Tuesday, February 12, 2013

TGRG: Parents should be angry

If you are the parent of a student in grades K-3 in Ohio and are not angry, you should be.  Ohio's new Third Grade Guarantee legislation is effective this year and is based on the research which suggests that students who are not reading at grade level before fourth grade are more likely to drop out.  What they don't tell you is that there is also ample evidence to suggest that students who are retained are more likely to drop out, as well.  

The devil is in the details of this law.  Nobody objects to providing interventions to students who are below level in reading.  In fact, most schools districts have been doing that for years, but with limited budgets and recent cuts, direct services like this to students are not what they could be.  This law doesn't help that a bit, because it provides no funding for the provision of mandated services.  There was a relatively small ($13 million) competitive grant awarded to help SOME districts, but certainly not all.  

Besides mandating which children will be retained, this legislation has added onerous requirements for teachers who teach reading in grade 3.  Teachers will be forced to take a Praxis exam  at personal expense OR get a master's degree in reading at personal expense OR obtain a reading endorsement at personal expense.  See a pattern?  Not only that, but if your child is on a Reading Improvement and Monitoring Plan (RIMP), then your child must be assigned to a teacher who meets ever-changing qualifications.  Schools are expected to publish a staffing plan for how we will meet these qualifications, but it isn't entirely clear exactly what the requirements are yet.  

Another concern parents have expressed is the added stress on students in grades two and three.  Eight-year old children should not have to worry about being failures based on an assessment.  Parents of kindergartners are dismayed when one of the first communications coming to them from their school is that little Johnny may flunk third grade if he doesn't get on the ball because a developmentally inappropriate assessment has labeled him "off track."  If you question the appropriateness of the assessments, click here to see what the kindergarten reading diagnostic administered within the first month of school looks like.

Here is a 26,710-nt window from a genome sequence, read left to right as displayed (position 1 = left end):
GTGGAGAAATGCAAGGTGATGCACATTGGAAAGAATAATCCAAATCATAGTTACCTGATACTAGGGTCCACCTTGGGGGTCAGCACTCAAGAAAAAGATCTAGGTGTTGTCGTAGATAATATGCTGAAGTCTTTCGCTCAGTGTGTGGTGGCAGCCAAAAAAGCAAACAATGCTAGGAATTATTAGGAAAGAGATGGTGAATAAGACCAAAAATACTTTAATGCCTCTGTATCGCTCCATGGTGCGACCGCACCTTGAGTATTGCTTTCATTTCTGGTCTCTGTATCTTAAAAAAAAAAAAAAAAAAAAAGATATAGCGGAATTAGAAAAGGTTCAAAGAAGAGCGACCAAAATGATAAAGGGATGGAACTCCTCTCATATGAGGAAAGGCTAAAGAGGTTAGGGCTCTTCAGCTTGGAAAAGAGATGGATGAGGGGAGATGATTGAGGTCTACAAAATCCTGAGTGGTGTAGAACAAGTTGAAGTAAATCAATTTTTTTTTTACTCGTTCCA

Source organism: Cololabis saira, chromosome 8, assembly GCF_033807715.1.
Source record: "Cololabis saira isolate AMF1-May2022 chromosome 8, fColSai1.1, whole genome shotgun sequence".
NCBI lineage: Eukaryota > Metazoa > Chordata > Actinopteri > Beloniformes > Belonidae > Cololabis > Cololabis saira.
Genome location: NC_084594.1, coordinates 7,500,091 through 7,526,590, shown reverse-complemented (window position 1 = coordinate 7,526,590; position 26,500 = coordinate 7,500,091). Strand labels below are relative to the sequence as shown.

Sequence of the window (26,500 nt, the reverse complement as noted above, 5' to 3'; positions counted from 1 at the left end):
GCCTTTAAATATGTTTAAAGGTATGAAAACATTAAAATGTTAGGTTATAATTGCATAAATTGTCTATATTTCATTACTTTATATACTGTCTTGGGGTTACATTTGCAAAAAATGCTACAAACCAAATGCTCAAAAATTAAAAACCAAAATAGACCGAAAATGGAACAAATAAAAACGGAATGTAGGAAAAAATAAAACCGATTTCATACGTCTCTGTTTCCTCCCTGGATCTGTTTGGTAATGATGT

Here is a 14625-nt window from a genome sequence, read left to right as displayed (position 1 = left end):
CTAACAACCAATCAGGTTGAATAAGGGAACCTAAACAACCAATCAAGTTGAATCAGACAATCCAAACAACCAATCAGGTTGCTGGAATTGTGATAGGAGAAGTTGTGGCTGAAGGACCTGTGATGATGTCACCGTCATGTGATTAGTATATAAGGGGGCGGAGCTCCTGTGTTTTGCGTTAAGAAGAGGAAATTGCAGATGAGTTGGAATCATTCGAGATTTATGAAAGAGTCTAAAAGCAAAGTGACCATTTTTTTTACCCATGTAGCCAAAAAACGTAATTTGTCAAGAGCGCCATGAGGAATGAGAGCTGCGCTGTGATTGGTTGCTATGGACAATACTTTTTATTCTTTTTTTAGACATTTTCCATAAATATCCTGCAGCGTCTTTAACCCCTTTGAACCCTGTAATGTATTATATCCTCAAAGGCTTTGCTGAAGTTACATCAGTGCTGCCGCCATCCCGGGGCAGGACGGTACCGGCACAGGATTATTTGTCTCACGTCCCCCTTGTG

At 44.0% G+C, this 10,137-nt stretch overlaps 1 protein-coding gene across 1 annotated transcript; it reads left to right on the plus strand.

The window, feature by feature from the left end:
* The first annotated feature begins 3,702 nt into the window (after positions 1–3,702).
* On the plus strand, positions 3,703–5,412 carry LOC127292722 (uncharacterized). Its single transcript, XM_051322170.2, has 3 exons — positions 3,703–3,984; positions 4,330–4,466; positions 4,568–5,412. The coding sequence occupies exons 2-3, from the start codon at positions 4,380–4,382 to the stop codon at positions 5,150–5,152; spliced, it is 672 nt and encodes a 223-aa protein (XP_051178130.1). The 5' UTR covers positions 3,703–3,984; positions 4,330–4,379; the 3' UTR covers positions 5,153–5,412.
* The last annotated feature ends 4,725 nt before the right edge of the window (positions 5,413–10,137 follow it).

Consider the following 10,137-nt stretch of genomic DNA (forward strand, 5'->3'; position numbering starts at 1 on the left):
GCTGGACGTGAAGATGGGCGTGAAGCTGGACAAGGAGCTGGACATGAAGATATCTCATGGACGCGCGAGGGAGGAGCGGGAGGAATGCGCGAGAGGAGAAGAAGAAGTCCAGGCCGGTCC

This is where you should start becoming a bit irate.  The General Assembly has taken authority over your child's education.  Whether or not your child repeats third grade and to which teacher your child is assigned has now been relegated to politicians.  This law will not help your child.  Additional resources, intervention materials, literacy specialists, engaging literature would enable schools to help all children learn to read, but adding additional stress and requirements to children and teachers is no answer.

The bottom line is that the General Assembly has far overstepped its bounds with this law.  The ones deciding what child should be retained should be YOU and the educators who work with your child every day.  Not the legislators in Columbus.

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